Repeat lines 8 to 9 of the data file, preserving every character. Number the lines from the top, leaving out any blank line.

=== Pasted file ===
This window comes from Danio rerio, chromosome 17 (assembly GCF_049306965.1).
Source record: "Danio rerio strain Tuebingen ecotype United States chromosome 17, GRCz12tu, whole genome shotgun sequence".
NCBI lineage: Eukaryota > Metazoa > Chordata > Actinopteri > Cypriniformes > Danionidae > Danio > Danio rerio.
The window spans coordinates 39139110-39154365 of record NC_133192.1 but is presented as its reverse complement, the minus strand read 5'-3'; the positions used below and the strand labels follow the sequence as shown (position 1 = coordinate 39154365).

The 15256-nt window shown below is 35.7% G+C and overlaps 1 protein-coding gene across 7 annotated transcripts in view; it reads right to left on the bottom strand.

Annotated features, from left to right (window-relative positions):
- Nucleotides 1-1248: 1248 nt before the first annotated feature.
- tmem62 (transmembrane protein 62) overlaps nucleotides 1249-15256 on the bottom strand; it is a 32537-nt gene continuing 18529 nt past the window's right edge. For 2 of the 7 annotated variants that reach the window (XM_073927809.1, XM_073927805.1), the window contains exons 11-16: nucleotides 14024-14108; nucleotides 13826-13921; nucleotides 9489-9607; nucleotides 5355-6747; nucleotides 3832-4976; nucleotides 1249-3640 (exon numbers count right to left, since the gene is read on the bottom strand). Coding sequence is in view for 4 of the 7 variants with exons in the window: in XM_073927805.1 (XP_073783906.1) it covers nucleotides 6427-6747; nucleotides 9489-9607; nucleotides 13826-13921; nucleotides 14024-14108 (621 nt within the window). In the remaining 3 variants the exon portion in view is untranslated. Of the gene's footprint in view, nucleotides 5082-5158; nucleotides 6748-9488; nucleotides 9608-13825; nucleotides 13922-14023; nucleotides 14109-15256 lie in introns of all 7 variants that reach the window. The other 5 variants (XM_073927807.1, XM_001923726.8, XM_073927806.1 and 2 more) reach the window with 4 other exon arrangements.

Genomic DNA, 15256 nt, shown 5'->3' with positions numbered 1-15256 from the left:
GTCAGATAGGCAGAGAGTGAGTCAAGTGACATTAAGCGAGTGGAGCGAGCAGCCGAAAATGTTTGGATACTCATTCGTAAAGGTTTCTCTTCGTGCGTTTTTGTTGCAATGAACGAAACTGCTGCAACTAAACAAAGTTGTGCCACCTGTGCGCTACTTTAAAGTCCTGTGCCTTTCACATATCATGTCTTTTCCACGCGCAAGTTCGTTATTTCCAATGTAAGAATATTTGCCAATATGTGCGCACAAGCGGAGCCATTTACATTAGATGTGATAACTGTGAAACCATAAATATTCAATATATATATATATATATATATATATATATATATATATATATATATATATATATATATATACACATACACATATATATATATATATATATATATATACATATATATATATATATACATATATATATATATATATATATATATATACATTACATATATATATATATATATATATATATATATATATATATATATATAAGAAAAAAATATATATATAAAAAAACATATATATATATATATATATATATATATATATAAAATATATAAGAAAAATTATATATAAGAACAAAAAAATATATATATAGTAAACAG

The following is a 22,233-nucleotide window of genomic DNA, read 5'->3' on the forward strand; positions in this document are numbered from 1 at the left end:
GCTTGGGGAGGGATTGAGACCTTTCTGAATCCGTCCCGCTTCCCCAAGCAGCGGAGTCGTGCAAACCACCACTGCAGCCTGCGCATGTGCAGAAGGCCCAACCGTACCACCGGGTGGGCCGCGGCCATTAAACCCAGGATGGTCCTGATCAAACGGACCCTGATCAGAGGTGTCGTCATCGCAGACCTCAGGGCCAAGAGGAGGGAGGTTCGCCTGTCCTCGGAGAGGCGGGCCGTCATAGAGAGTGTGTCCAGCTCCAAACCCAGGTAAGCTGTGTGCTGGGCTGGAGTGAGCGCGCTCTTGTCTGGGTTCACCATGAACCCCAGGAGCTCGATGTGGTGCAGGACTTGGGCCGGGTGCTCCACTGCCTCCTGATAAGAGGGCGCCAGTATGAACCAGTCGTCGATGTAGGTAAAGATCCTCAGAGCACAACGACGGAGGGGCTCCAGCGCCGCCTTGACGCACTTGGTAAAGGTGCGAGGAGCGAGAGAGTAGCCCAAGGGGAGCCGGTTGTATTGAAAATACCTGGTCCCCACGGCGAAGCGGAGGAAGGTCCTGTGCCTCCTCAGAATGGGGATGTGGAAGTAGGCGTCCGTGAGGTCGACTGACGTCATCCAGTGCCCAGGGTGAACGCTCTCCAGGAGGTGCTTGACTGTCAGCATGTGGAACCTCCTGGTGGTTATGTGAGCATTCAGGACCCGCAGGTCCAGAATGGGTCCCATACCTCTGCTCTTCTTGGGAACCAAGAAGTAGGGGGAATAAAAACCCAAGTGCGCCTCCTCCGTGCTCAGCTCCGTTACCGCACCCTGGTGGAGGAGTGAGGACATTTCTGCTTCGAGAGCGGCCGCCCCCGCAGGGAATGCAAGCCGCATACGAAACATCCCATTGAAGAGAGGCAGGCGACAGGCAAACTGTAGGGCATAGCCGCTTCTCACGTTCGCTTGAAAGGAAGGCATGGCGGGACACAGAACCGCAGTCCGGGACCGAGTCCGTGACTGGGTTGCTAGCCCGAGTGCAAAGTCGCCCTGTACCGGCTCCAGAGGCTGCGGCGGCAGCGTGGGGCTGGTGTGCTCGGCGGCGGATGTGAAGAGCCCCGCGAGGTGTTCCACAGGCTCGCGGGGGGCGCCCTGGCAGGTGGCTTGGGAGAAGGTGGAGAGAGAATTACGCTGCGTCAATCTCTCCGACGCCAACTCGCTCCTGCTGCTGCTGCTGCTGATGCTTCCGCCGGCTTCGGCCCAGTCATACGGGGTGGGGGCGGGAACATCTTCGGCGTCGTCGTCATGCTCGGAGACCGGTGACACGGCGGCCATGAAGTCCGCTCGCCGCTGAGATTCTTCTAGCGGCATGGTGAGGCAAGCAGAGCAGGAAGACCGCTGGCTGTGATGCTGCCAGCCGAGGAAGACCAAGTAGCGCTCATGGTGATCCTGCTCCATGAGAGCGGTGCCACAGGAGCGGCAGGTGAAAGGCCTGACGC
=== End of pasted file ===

- tmem62 (transmembrane protein 62) overlaps nucleotides 1249-15256 on the bottom strand; it is a 32537-nt gene continuing 18529 nt past the window's right edge. For 2 of the 7 annotated variants that reach the window (XM_073927809.1, XM_073927805.1), the window contains exons 11-16: nucleotides 14024-14108; nucleotides 13826-13921; nucleotides 9489-9607; nucleotides 5355-6747; nucleotides 3832-4976; nucleotides 1249-3640 (exon numbers count right to left, since the gene is read on the bottom strand). Coding sequence is in view for 4 of the 7 variants with exons in the window: in XM_073927805.1 (XP_073783906.1) it covers nucleotides 6427-6747; nucleotides 9489-9607; nucleotides 13826-13921; nucleotides 14024-14108 (621 nt within the window). In the remaining 3 variants the exon portion in view is untranslated. Of the gene's footprint in view, nucleotides 5082-5158; nucleotides 6748-9488; nucleotides 9608-13825; nucleotides 13922-14023; nucleotides 14109-15256 lie in introns of all 7 variants that reach the window. The other 5 variants (XM_073927807.1, XM_001923726.8, XM_073927806.1 and 2 more) reach the window with 4 other exon arrangements.

Genomic DNA, 15256 nt, shown 5'->3' with positions numbered 1-15256 from the left: